Welcome to Role Call, where we call up TV’s leading ladies to talk about their most vital, memorable, and feminist episodes.
Instagram models. Anyone who’s been on the social media app knows what they look like (sun-kissed and gorgeous), what they do (look sun-kissed on gorgeous in various locales), and where they live (New York, Los Angeles, or the Bachelor mansion). These professionally stunning women and their stunning aesthetics have integrated themselves into any ‘gram dweller’s daily life — and Freeform’s brand-new comedy Alone Together knows it. The Los Angeles-set BFF sitcom’s Wednesday night premiere perfectly scrutinizes the social media phenomenon while still casting a loving eye at the “Hot Girl” trope we're all literally following. Together only manages that feat by living as the brainchild of creator-star Esther Povitsky, a comedian who understands the agonies and ecstasies of the world’s most aspirational beings.
When we first meet Povitsky’s televised avatar Esther, completely inspired by the real-life version, the fictionalized comedian is heading home after a hookup. One of the first things she says to best friend Benji (co-creator Benji Aflalo) is that sleeping with bigger guys makes her “feel pretty and skinny like Rachel McAdams.” In the next scene she’s laser-focused on figuring out the mysteries of spirulina crips, the “hot girl food’ she spots in an L.A. cold-pressed juice shop. “What are those? Is that what hot girls eat? Will they make me glow?” she asks the cashier, named Syd (Ashley Moore), who herself looks like she walked out of an old American Apparel ad.
While Syd appears to be enviable, she’s actually just mean, admitting she traffics in both fat-shaming and height-shaming. Together recognizes how Syd can exist on both levels of terrible and aspirational, and that’s because Povitsky can see both sides.
“When I first moved [to L.A.], I was surrounded by beautiful women and beautiful people. I really felt desperate to be a part of it,” she admitted during a phone call with Refinery29, adding she became “obsessed” with the routines of the beautiful hordes of L.A. “[It was] like, ‘What do hot girls eat? What do hot girls drink? What do they do in the morning? How do they fall asleep at night?’ Anything a model or a pretty person did, I felt like if I could do it, I could be just like them.’”
Alone Together's Esther goes on that same journey, as the comedy introduces Benji’s sister Alia (Ginger Gonzaga), who owns the kind of Instagram-ruling fashion brand we’ve all seen while scrolling through the photo-heavy app. “I heard about a girl uglier than me who got a job working for her. Now she’s hot with 30,000 followers,” Esther tells Benji. This is supposed to sound as awful and inappropriate as it does. Things only get worse when Esther meets Alia and her model friends, whom our heroine uses an entirely new, improv class-shopped personality on. It doesn’t even work on Benji’s older sister.
In its first 12 minutes, this is what Together wants us to understand about its purposefully imperfect leading lady.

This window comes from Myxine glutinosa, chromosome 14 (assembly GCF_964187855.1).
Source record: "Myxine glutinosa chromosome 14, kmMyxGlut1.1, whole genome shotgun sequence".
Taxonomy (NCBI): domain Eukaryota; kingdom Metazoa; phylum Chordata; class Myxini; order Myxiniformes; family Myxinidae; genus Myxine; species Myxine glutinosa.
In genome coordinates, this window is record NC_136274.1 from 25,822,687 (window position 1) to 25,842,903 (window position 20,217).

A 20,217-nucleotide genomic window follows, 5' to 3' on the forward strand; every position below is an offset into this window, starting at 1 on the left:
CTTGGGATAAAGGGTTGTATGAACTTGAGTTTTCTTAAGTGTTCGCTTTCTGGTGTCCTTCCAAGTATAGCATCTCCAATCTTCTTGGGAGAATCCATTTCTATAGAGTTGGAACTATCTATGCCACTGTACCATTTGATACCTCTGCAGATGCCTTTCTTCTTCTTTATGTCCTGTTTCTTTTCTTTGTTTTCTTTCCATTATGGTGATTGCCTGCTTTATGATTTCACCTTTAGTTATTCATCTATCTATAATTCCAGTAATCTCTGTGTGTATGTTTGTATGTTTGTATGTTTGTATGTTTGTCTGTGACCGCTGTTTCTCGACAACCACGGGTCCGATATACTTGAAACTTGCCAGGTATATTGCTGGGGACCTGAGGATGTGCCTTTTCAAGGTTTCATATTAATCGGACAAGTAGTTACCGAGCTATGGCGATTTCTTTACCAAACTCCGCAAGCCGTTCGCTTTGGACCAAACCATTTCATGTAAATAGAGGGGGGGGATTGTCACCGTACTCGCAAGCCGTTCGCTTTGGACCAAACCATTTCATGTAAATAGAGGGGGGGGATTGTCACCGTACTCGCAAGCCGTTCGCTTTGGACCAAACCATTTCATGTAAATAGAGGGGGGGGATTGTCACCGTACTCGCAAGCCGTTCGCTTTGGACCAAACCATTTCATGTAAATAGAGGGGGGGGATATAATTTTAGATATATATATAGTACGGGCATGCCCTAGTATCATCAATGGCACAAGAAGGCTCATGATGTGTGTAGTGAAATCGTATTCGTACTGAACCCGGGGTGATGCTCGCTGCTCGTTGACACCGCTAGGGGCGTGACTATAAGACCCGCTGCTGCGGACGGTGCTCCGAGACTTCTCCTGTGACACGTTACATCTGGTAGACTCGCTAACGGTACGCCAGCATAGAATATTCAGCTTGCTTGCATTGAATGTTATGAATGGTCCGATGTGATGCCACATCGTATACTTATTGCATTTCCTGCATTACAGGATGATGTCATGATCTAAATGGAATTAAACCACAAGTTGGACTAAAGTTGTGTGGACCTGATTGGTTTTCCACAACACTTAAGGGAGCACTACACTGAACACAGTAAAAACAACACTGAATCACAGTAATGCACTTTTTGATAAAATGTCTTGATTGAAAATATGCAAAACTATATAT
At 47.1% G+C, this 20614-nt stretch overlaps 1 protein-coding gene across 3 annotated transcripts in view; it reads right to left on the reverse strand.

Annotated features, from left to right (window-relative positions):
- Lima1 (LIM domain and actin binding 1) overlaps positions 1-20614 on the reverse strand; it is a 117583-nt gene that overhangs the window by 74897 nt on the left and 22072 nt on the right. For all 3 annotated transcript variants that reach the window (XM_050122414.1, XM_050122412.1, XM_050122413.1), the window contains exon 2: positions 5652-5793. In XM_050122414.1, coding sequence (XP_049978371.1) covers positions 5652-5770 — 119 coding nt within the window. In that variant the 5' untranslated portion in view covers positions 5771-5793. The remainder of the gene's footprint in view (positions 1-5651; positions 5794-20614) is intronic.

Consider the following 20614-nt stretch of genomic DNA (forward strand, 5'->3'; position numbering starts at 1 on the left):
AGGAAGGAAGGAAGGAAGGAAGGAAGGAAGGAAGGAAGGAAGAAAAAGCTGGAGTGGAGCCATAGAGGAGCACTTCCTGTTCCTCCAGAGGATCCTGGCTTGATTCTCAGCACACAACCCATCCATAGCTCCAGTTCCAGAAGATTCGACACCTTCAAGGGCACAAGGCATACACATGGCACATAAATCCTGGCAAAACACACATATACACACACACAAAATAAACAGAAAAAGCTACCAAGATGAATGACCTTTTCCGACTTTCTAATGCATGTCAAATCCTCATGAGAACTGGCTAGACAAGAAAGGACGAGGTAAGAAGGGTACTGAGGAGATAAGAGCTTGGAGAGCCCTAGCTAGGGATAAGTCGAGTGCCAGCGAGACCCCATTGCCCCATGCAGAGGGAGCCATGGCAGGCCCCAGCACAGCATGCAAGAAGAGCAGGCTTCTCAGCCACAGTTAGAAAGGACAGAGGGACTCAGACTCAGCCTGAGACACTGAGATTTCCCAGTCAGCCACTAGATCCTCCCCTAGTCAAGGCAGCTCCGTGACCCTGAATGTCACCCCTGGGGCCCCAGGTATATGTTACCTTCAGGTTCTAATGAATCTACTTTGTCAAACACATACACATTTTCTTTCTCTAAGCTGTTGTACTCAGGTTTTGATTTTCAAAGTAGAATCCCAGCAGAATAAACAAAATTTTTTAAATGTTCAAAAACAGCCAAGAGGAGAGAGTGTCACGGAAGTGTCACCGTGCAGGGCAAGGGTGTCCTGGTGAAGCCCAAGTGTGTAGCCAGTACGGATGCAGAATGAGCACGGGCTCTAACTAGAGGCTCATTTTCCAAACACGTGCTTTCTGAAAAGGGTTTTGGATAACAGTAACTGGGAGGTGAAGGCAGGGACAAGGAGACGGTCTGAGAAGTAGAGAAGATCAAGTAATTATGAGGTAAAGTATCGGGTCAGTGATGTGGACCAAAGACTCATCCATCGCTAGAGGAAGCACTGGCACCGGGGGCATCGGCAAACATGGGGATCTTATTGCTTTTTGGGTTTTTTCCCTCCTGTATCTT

“I really feel like that’s a part of who I am and that’s a part of my journey, and so I felt like that was a really important first thing to portray about myself is like, ‘Oh, I want to do what the cool, pretty girls are doing,’” Povitsky, who also stars on CW musical Crazy Ex-Girlfriend, explained. “It’s almost like you’re that dork in high school who’s trying to do what the cool kids do.”
The siren call of the “hot girl” ratchets up to its most extreme conclusion as Esther joins an escort app to feel desirable and make money. While sex work might be an unfortunately dangerous profession in real life, TV Esther is only focused on the thin fantasy peddled by the likes of Pretty Woman and Chéri, where impossibly beautiful women receive impossibly large piles of cash from men simply for the honor of being in their presence. In essence, those caricatures of sex work are the ultimate form of the “hot girl,” Povitsky agreed.
“This character is really desperate and really wants attention and really wants to be loved. That also can be pretty naive,” the actress said. “I don’t want to pretend that fantasy is all a good thing.”
Fantasies not really being the best thing is what Alone Together’s pilot comes down to. After Esther tries to get Alia to like her enough to hand over a job and a man named Warren (Parks & Recreation’s Jim O'Heir) to pay her as an escort, the comedian ends up accepting the fact she’s simply her regular degular shmegular self — a young woman from Illinois accidentally dressed like an 11-year-old.
Despite Esther’s desperate attempts to crib the secrets of social media “hots girls,” it’s unlikely she will ever make the jump. “She wants to be a successful comedian and a famous Instagram model and somehow a famous fashion designer,” Povitsky explained, confirming she’s never even imagined her TV alter-ego as such a wild success since “she’s never going to put in the effort to get those things.”
Although Esther will never turn into a fashion influencer-stand up-spon-con queen, she will always have Benji and those leftover spirulina crisps. And, that’s okay.
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